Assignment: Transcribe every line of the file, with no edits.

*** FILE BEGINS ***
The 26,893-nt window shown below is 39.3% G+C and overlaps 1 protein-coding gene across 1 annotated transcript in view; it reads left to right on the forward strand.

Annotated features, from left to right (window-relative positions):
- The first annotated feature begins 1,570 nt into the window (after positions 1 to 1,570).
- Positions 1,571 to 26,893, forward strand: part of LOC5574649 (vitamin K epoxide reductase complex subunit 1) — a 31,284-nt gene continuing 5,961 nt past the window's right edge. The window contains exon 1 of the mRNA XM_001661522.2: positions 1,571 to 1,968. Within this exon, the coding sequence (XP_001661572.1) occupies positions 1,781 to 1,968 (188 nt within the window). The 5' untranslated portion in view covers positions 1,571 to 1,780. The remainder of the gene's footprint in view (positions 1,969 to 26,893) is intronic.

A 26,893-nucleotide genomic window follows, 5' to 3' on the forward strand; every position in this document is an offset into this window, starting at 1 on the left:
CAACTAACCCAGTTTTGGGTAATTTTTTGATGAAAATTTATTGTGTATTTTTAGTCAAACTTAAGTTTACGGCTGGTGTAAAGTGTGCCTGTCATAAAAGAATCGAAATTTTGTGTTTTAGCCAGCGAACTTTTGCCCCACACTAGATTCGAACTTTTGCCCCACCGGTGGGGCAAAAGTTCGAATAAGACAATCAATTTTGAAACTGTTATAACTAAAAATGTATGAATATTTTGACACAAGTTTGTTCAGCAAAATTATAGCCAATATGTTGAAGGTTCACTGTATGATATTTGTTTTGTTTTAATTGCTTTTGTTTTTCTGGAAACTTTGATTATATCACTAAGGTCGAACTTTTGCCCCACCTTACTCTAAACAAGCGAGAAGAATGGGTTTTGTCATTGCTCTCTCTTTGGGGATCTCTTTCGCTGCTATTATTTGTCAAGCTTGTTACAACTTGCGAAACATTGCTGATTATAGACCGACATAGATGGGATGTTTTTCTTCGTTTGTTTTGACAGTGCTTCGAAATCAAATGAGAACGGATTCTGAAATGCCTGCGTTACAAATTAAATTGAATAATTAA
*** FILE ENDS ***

The 26,893-nt window shown below is 39.3% G+C and overlaps 1 protein-coding gene across 1 annotated transcript in view; it reads left to right on the forward strand.

Annotated features, from left to right (window-relative positions):
- The first annotated feature begins 1,570 nt into the window (after positions 1 to 1,570).
- Positions 1,571 to 26,893, forward strand: part of LOC5574649 (vitamin K epoxide reductase complex subunit 1) — a 31,284-nt gene continuing 5,961 nt past the window's right edge. The window contains exon 1 of the mRNA XM_001661522.2: positions 1,571 to 1,968. Within this exon, the coding sequence (XP_001661572.1) occupies positions 1,781 to 1,968 (188 nt within the window). The 5' untranslated portion in view covers positions 1,571 to 1,780. The remainder of the gene's footprint in view (positions 1,969 to 26,893) is intronic.

A 26,893-nucleotide genomic window follows, 5' to 3' on the forward strand; every position in this document is an offset into this window, starting at 1 on the left:
CAACTAACCCAGTTTTGGGTAATTTTTTGATGAAAATTTATTGTGTATTTTTAGTCAAACTTAAGTTTACGGCTGGTGTAAAGTGTGCCTGTCATAAAAGAATCGAAATTTTGTGTTTTAGCCAGCGAACTTTTGCCCCACACTAGATTCGAACTTTTGCCCCACCGGTGGGGCAAAAGTTCGAATAAGACAATCAATTTTGAAACTGTTATAACTAAAAATGTATGAATATTTTGACACAAGTTTGTTCAGCAAAATTATAGCCAATATGTTGAAGGTTCACTGTATGATATTTGTTTTGTTTTAATTGCTTTTGTTTTTCTGGAAACTTTGATTATATCACTAAGGTCGAACTTTTGCCCCACCTTACTCTAAACAAGCGAGAAGAATGGGTTTTGTCATTGCTCTCTCTTTGGGGATCTCTTTCGCTGCTATTATTTGTCAAGCTTGTTACAACTTGCGAAACATTGCTGATTATAGACCGACATAGATGGGATGTTTTTCTTCGTTTGTTTTGACAGTGCTTCGAAATCAAATGAGAACGGATTCTGAAATGCCTGCGTTACAAATTAAATTGAATAATTAA